Bruins-Wild Notes: Carl Soderberg, Loui Eriksson Provide Much-Needed Scoring

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The Boston Bruins scored three goals for just the third time in the last 11 games in a 3-2 road win over the Minnesota Wild on Wednesday night.

The Brad Marchand-Patrice Bergeron-Reilly Smith line had been Boston’s only consistent trio entering Wednesday, with a combined 18 points (seven goals, 11 assists) in the last seven games. Bergeron continued his line’s recent scoring success with his first goal in 12 games, although it was one that Wild goaltender Niklas Backstrom should have saved. [tweet https://twitter.com/ChadGraff/status/545427403905175553 align=”center”]

The Bruins needed other forwards to step up and compliment the Bergeron line. Carl Soderberg and Loui Eriksson rose to the challenge, with each of them scoring a goal and adding an assist. In fact, Eriksson assisted Soderberg’s first-period goal that opened the scoring, and Soderberg picked up the primary assist on Eriksson’s game-winning tally in overtime.

Soderberg’s goal ended a 15-game goalless drought. He also won 58 percent of his faceoffs, which is an area of his game that he’s improved over the last month.

First-line center David Krejci’s arrival to the lineup after a 19-game absence should give Soderberg more favorable matchups against bottom-six forwards and third pairings. The Swedish center scored 16 goals with 32 assists in his first NHL campaign in 2013-14, and most of his ice time was against third-line opponents.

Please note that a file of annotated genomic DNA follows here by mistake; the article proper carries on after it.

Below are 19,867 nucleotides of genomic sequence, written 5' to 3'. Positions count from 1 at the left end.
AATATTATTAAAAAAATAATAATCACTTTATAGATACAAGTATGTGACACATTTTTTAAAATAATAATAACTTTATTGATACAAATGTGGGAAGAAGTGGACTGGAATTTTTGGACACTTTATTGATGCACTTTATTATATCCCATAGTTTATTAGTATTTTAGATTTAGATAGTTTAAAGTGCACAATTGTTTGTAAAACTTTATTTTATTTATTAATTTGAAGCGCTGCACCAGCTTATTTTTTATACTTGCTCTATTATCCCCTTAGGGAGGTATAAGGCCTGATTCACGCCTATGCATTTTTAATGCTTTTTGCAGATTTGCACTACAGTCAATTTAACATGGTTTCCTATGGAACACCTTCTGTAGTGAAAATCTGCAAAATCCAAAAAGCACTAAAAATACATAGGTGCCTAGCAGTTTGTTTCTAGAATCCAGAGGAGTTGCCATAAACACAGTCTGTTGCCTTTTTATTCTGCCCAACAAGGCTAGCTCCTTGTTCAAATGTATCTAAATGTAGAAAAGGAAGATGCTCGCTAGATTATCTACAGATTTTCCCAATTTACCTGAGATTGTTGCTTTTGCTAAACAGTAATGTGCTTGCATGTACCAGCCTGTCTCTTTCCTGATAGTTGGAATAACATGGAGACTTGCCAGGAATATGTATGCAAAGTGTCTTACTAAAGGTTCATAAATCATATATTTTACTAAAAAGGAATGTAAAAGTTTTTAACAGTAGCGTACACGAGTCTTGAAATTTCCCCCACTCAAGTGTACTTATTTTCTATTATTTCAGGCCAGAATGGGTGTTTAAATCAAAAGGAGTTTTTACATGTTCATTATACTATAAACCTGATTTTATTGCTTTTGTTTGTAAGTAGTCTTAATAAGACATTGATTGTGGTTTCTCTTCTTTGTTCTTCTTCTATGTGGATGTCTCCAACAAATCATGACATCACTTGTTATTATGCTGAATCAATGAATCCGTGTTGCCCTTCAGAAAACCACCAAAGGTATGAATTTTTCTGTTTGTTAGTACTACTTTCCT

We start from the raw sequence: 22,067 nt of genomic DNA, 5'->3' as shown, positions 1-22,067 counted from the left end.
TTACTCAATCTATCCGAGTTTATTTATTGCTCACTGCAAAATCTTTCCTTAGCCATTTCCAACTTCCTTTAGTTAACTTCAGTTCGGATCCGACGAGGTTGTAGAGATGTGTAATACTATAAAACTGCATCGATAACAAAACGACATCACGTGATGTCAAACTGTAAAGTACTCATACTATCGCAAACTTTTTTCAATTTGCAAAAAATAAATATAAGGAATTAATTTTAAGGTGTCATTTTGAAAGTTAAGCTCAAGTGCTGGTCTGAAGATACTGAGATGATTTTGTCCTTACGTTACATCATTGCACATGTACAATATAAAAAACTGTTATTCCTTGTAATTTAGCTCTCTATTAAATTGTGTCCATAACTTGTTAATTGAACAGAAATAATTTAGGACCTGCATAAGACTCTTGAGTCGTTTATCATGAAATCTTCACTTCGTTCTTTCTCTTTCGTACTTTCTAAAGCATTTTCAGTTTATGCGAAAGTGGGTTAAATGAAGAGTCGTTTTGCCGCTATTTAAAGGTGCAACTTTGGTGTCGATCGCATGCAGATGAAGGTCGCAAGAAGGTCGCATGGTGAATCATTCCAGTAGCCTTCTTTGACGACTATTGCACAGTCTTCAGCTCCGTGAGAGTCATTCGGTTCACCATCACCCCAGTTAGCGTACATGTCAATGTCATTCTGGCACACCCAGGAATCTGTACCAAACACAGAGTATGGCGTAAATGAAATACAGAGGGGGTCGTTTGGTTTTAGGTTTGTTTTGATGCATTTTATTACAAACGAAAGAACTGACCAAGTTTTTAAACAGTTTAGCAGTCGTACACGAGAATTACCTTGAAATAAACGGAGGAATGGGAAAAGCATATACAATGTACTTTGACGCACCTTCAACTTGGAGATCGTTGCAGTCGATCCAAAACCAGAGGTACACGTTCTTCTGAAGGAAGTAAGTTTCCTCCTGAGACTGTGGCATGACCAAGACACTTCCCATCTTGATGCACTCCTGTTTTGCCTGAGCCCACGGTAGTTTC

Eriksson also will benefit from Soderberg’s improved play. The veteran right winger has scored three goals with one assist in the last five games. He still needs to shoot the puck more, evidenced by his one shot on goal in five of the last eight games. Eriksson didn’t take advantage of a fantastic scoring opportunity during a late third-period power play and passed the puck to a Wild penalty killer, who cleared the zone.

Eriksson redeemed himself in overtime by going hard to the net and capitalizing on a nice pass from Soderberg.

The Bruins finished third in goals scored last season because they had a balanced offensive attack. Nine players had 40-plus points and eight scored 16 or more goals. Soderberg and Eriksson must provide more consistent scoring production for Boston to reach similar levels of balance this season. Wednesday’s performance was a good start.

— Fans who’ve watch Eriksson throughout his career know that scoring in overtime is nothing new for him.

[tweet https://twitter.com/PR_NHL/status/545432631568261120 align=”center”]

— Krejci played 18:22 in his return. He tallied one shot, three blocked shots and his minus-13 Corsi at even strength was the worst among B’s forwards.

— Soderberg was the only Bruins player on the ice for an even amount of shots attempts for and against. Every other player was a minus Corsi at even strength. Krejci, Milan Lucic and Seth Griffith all were a minus-10 Corsi or worse.

Minnesota had a 56-36 shot attempt advantage at even strength.

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— Bergeron has four points (one goal, three assists) in his last five games. He now leads the Bruins in scoring with 22 points (six goals, 16 assists) through 32 games.

— Niklas Svedberg was Boston’s best player. The 25-year-old backup goaltender stopped 35 of 37 shots against to increase his save percentage to .925 on the season. [tweet https://twitter.com/PR_NHL/status/545446376893870080 align=”center”]

— The Bruins killed a 5-on-3 Wild power play for 1:13 in the second period. They also successfully defended over one minute of a 5-on-3 power play against the Chicago Blackhawks last Thursday. Wednesday’s game was just the second in the last six in which Boston didn’t allow a power-play goal.

— The Bruins power play had two opportunities to score but couldn’t convert. Boston is 1-for-15 with the man advantage in December and 1-for-26 since Nov. 15.

Thumbnail photo via Brace Hemmelgarn/USA TODAY Sports Images

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